After our week-long stay at Ridgway State Park, we begrudgingly packed up and moved onto our next destination. We were working our way toward Denver to attend a wedding. If it weren’t for the wedding, I’m not sure hubby would have gotten me to cross the continental divide. I have become quite smitten with Colorado’s western slope.
Since we weren’t in a big hurry to get to Denver, we decided to stop near Dillon, Colorado for a few days. Lake Dillon and much of the land surrounding the lake (reservoir) are part of the White River National Forest. Although we’ve been to Dillon many a time in the past, it was usually to take the kids snow skiing in the winter. Thus, we were unfamiliar with the campgrounds in the area.
I just love the blogosphere. Thanks to all the fellow bloggers out there sharing their adventures, we’ve discovered some pretty sweet spots to explore. It was in part due to Amanda‘s post on the Peak One Campground that brought us to the area in search of our own favorite spot to call home.
During our explorations, we discovered the Frisco / Keystone area around Lake Dillon offers 5 different campgrounds; Peak One CG, Heaton Bay CG (most popular), Prospectors CG, Pine Cove CG (basically a paved parking lot), and Lowry CG. Lowry CG is the least popular, most remote, furthest from the lake, but offers electric hook-ups. Heaton Bay offers one loop with electric but since it’s located close to Interstate 70, we felt the traffic noise was unacceptable. All the rest of the campgrounds are strictly dry camping.
We found a nice large pull-thru site at Lowry Campground and were quickly reminded of the night-time temps that drop at 9,600 feet in elevation……burrrr. I was grateful for the furnace in the RV and the electric hook-up as those overnight temps dropped down into the 30’s (Fahrenheit) and it’s June…..June in the Rockies.
Al and I did drive around allfive of the campgrounds and made notes on our favorite sites for a return visit. As is quite common with National Forest Campgrounds, most of these campgrounds were developed many, many years ago……long before today’s modern RV’s were even a glimmer in granddad’s eyes. Thus, the majority of sites are designed for tents, pop-up trailers, and smallish travel trailers.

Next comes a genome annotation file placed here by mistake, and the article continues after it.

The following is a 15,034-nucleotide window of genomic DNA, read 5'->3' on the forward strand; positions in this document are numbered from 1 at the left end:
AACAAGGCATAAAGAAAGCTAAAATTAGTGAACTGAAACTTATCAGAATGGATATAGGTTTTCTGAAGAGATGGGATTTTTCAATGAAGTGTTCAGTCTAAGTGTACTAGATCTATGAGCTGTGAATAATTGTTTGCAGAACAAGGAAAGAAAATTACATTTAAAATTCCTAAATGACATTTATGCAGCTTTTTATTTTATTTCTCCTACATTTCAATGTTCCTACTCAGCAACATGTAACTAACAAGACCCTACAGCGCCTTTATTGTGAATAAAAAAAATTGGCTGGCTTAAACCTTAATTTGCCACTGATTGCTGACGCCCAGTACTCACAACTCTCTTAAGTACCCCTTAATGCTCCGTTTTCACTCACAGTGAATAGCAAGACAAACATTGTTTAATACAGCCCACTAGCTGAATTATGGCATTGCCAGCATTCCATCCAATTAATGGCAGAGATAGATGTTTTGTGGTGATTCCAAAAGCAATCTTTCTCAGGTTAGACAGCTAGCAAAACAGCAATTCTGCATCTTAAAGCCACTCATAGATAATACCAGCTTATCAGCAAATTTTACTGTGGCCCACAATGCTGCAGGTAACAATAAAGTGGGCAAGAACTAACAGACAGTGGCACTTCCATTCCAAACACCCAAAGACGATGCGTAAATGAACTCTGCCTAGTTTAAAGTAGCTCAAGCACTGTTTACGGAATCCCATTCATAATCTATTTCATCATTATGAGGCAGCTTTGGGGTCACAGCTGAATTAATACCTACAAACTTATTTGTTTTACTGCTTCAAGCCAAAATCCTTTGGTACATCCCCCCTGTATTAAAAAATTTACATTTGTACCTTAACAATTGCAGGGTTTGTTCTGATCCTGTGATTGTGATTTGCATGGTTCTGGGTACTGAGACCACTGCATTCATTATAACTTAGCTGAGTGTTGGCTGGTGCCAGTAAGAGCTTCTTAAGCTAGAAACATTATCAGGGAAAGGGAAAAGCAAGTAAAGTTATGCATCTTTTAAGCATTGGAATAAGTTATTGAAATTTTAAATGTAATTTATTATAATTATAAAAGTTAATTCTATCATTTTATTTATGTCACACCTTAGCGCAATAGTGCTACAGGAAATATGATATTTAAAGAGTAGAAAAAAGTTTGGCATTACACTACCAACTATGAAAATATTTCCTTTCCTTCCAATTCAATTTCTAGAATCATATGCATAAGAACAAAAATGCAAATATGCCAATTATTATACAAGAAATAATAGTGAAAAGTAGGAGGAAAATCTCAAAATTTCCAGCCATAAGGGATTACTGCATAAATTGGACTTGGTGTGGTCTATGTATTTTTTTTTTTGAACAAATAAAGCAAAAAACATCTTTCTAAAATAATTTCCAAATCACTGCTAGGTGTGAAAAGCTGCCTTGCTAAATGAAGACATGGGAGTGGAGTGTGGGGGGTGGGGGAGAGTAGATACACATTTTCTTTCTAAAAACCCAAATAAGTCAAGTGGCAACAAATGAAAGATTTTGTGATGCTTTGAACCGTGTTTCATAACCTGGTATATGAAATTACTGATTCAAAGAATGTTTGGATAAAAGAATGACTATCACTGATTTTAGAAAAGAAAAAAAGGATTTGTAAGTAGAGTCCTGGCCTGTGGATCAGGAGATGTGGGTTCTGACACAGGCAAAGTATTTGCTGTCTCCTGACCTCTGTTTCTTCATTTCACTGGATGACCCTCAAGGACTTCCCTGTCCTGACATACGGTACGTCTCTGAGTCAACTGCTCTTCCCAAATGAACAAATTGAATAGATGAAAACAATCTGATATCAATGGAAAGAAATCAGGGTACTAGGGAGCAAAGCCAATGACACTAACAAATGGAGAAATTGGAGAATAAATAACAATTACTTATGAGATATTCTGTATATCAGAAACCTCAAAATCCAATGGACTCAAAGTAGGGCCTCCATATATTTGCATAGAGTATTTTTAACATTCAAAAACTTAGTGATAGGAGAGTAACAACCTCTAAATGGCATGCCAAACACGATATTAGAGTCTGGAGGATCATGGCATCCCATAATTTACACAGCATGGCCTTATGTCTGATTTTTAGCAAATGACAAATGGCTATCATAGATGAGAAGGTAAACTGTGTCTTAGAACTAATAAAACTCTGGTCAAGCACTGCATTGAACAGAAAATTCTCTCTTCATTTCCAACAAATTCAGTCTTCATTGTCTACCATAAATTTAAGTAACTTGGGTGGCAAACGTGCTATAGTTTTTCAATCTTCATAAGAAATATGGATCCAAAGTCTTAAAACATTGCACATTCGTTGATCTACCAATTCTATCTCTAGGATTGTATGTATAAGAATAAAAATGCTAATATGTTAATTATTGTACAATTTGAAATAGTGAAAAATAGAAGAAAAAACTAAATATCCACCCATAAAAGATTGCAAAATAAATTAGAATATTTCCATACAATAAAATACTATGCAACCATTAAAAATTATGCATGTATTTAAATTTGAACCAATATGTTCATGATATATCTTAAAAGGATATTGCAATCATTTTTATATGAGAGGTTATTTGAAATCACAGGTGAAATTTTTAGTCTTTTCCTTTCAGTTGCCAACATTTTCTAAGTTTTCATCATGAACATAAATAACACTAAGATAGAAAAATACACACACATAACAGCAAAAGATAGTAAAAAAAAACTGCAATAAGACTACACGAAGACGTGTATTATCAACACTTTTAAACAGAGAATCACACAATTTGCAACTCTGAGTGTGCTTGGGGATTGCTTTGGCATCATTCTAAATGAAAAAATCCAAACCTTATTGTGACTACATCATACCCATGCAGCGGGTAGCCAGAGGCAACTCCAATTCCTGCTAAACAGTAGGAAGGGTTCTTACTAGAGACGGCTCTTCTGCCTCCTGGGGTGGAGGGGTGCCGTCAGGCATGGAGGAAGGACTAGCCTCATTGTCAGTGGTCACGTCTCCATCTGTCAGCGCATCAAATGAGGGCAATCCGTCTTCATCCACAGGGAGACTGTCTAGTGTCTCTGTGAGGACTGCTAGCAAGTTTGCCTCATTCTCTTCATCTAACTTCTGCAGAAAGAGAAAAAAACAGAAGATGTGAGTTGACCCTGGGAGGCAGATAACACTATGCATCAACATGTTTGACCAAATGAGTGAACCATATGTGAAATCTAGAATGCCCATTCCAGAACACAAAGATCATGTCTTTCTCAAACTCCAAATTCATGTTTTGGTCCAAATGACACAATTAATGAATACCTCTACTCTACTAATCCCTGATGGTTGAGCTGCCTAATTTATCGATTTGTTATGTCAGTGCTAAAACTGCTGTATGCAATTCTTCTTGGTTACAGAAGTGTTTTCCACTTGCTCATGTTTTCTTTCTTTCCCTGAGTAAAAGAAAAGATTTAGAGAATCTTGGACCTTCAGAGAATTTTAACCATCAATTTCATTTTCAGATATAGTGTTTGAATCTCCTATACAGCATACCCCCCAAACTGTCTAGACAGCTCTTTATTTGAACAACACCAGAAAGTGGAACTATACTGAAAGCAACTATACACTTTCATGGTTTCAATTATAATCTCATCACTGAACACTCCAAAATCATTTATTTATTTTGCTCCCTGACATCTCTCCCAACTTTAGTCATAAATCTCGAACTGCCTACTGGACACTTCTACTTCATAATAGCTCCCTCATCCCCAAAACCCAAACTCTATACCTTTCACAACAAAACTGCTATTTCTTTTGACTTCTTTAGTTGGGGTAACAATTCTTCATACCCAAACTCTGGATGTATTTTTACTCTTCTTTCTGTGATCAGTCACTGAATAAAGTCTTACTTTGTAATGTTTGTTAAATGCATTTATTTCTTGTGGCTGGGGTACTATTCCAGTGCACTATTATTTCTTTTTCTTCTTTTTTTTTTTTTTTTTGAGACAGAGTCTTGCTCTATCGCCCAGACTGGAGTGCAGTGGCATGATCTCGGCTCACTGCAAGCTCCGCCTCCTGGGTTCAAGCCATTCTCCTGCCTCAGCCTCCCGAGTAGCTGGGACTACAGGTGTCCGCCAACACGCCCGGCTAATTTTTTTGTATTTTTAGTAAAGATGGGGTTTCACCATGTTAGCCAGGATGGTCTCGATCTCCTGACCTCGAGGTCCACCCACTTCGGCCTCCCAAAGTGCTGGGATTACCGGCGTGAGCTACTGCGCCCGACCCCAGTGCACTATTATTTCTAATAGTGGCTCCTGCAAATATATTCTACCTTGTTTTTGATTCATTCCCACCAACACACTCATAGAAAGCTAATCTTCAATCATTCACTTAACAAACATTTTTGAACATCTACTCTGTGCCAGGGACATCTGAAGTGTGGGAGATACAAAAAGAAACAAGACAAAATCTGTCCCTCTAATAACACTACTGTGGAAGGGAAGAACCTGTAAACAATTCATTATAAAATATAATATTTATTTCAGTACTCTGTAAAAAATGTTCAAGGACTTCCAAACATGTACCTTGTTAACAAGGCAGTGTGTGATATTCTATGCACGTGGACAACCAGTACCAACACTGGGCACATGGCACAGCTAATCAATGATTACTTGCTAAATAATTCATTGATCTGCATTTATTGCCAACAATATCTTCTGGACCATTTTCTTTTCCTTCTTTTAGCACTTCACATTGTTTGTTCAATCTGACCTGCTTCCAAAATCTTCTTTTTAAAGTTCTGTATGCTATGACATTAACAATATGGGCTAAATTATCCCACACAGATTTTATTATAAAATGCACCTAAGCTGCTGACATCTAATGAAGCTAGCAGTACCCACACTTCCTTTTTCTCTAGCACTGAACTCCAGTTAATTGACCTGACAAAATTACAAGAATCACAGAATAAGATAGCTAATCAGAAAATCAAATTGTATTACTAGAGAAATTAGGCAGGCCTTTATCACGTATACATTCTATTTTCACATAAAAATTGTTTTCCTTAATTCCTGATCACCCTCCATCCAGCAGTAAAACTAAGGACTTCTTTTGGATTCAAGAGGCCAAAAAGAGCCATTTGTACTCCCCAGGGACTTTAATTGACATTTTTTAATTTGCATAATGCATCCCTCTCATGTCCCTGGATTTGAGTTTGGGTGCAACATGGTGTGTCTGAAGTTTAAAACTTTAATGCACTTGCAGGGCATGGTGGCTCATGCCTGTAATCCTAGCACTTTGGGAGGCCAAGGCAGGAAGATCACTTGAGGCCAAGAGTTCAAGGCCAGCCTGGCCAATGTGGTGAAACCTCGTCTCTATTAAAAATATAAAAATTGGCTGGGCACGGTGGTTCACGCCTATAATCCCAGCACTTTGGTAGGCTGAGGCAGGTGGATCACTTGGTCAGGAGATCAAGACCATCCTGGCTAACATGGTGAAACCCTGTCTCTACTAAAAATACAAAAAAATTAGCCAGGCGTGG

Since we didn’t have a reservation (yes, they do take reservations over at recreation.gov), we did have a little difficulty finding an available site that would accommodate our 31 foot 5th wheel WITH room to park the trucks. Next time we’ll make a reservation. Most of the sites were too short for us, but since it was early in the season we did manage to score a nice pull-thru site. Once the weekend rolled around, our campground was full.
I’ve had a great weekend visiting my brother and his wife in Grand Junction, Colorado, and it’s now time to head home. I miss my boys….hubby, Al and dog, Bear.
I contemplate the return drive to Pueblo West, Colorado. Friday I drove to Grand Junction via Highway 50 and although it was a beautiful drive I opt for a change of scenery today. Therefore, I decide on Interstate 70 and plan to head east driving past Vail and over Vail Pass. Once I get to the town of Frisco, I’ll turn south on Highway 9 which will take me through the center of Breckenridge, Colorado.
After a quick breakfast and two cups of coffee, it’s hugs goodbye. Skies are overcast and within thirty minutes a light rain begins to fall. Living in an arid climate, my windshield wipers haven’t been used in a while. So they skip across the windshield making a rather annoying sound….very irritating.
Just west of the town of Glenwood Springs, Colorado, is the Glenwood Canyon. I was fascinated by this stretch of Interstate 70 the first time I drove through here back in the early 1980’s and I still find it fascinating today. The Colorado River winds it’s way through this rock canyon and Interstate 70 meanders along the river elevated. It’s basically two long bridges like the causeways you see in Louisiana or Florida. East bound traffic sits at a level closer to the rushing Colorado River while westbound traffic continues highly elevated above the river.